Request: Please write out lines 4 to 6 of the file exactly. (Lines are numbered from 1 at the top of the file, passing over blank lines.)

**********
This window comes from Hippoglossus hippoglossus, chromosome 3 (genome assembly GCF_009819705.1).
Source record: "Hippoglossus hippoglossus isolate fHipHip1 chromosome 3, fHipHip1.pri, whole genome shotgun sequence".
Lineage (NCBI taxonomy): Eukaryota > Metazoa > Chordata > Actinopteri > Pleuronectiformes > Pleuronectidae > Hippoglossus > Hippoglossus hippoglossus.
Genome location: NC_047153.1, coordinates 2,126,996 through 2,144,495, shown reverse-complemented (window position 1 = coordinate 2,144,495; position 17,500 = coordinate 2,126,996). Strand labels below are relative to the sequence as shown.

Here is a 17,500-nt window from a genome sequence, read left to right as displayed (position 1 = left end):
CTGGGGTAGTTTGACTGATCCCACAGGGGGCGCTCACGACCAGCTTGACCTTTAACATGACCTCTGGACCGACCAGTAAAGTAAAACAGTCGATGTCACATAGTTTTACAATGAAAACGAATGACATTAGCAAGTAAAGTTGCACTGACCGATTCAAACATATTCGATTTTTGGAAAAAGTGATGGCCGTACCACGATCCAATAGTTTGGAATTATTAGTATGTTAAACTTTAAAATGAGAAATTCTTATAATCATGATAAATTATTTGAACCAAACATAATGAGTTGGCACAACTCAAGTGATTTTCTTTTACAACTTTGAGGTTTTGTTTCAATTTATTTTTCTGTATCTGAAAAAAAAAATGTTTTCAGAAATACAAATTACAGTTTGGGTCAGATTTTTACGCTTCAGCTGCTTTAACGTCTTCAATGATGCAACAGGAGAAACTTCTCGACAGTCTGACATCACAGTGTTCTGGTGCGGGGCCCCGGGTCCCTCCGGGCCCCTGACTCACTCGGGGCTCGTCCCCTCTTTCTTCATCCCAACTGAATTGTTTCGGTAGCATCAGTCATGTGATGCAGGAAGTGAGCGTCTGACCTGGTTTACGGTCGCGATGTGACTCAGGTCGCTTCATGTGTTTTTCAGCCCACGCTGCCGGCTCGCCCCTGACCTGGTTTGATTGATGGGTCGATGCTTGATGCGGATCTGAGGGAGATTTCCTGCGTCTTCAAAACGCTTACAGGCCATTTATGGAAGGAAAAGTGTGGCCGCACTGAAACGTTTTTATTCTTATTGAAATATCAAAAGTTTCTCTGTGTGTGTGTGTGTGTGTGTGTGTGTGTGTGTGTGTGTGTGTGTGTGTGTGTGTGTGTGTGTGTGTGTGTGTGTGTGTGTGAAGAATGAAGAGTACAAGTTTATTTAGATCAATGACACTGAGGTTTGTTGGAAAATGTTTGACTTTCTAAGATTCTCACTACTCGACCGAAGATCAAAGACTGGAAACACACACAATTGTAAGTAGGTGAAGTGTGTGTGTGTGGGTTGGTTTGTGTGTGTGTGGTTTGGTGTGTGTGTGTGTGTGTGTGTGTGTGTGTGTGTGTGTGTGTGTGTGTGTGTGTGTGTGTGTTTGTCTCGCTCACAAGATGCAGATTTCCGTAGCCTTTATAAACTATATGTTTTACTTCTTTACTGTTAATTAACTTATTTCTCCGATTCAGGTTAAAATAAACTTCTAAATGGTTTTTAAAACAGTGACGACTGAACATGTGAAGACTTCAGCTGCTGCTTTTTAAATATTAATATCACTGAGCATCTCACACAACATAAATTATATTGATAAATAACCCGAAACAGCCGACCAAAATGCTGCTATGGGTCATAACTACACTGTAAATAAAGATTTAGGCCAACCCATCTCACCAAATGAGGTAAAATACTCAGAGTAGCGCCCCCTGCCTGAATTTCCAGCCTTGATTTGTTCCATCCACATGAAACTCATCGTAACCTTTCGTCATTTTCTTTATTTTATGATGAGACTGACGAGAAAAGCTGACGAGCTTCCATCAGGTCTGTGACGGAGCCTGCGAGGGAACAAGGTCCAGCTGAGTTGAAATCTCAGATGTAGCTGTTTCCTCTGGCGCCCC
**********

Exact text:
Genome location: NC_047153.1, coordinates 2,126,996 through 2,144,495, shown reverse-complemented (window position 1 = coordinate 2,144,495; position 17,500 = coordinate 2,126,996). Strand labels below are relative to the sequence as shown.

Here is a 17,500-nt window from a genome sequence, read left to right as displayed (position 1 = left end):
CTGGGGTAGTTTGACTGATCCCACAGGGGGCGCTCACGACCAGCTTGACCTTTAACATGACCTCTGGACCGACCAGTAAAGTAAAACAGTCGATGTCACATAGTTTTACAATGAAAACGAATGACATTAGCAAGTAAAGTTGCACTGACCGATTCAAACATATTCGATTTTTGGAAAAAGTGATGGCCGTACCACGATCCAATAGTTTGGAATTATTAGTATGTTAAACTTTAAAATGAGAAATTCTTATAATCATGATAAATTATTTGAACCAAACATAATGAGTTGGCACAACTCAAGTGATTTTCTTTTACAACTTTGAGGTTTTGTTTCAATTTATTTTTCTGTATCTGAAAAAAAAAATGTTTTCAGAAATACAAATTACAGTTTGGGTCAGATTTTTACGCTTCAGCTGCTTTAACGTCTTCAATGATGCAACAGGAGAAACTTCTCGACAGTCTGACATCACAGTGTTCTGGTGCGGGGCCCCGGGTCCCTCCGGGCCCCTGACTCACTCGGGGCTCGTCCCCTCTTTCTTCATCCCAACTGAATTGTTTCGGTAGCATCAGTCATGTGATGCAGGAAGTGAGCGTCTGACCTGGTTTACGGTCGCGATGTGACTCAGGTCGCTTCATGTGTTTTTCAGCCCACGCTGCCGGCTCGCCCCTGACCTGGTTTGATTGATGGGTCGATGCTTGATGCGGATCTGAGGGAGATTTCCTGCGTCTTCAAAACGCTTACAGGCCATTTATGGAAGGAAAAGTGTGGCCGCACTGAAACGTTTTTATTCTTATTGAAATATCAAAAGTTTCTCTGTGTGTGTGTGTGTGTGTGTGTGTGTGTGTGTGTGTGTGTGTGTGTGTGTGTGTGTGTGTGTGTGTGTGTGTGTGTGTGTGAAGAATGAAGAGTACAAGTTTATTTAGATCAATGACACTGAGGTTTGTTGGAAAATGTTTGACTTTCTAAGATTCTCACTACTCGACCGAAGATCAAAGACTGGAAACACACACAATTGTAAGTAGGTGAAGTGTGTGTGTGTGGGTTGGTTTGTGTGTGTGTGGTTTGGTGTGTGTGTGTGTGTGTGTGTGTGTGTGTGTGTGTGTGTGTGTGTGTGTGTGTGTGTGTGTTTGTCTCGCTCACAAGATGCAGATTTCCGTAGCCTTTATAAACTATATGTTTTACTTCTTTACTGTTAATTAACTTATTTCTCCGATTCAGGTTAAAATAAACTTCTAAATGGTTTTTAAAACAGTGACGACTGAACATGTGAAGACTTCAGCTGCTGCTTTTTAAATATTAATATCACTGAGCATCTCACACAACATAAATTATATTGATAAATAACCCGAAACAGCCGACCAAAATGCTGCTATGGGTCATAACTACACTGTAAATAAAGATTTAGGCCAACCCATCTCACCAAATGAGGTAAAATACTCAGAGTAGCGCCCCCTGCCTGAATTTCCAGCCTTGATTTGTTCCATCCACATGAAACTCATCGTAACCTTTCGTCATTTTCTTTATTTTATGATGAGACTGACGAGAAAAGCTGACGAGCTTCCATCAGGTCTGTGACGGAGCCTGCGAGGGAACAAGGTCCAGCTGAGTTGAAATCTCAGATGTAGCTGTTTCCTCTGGCGCCCC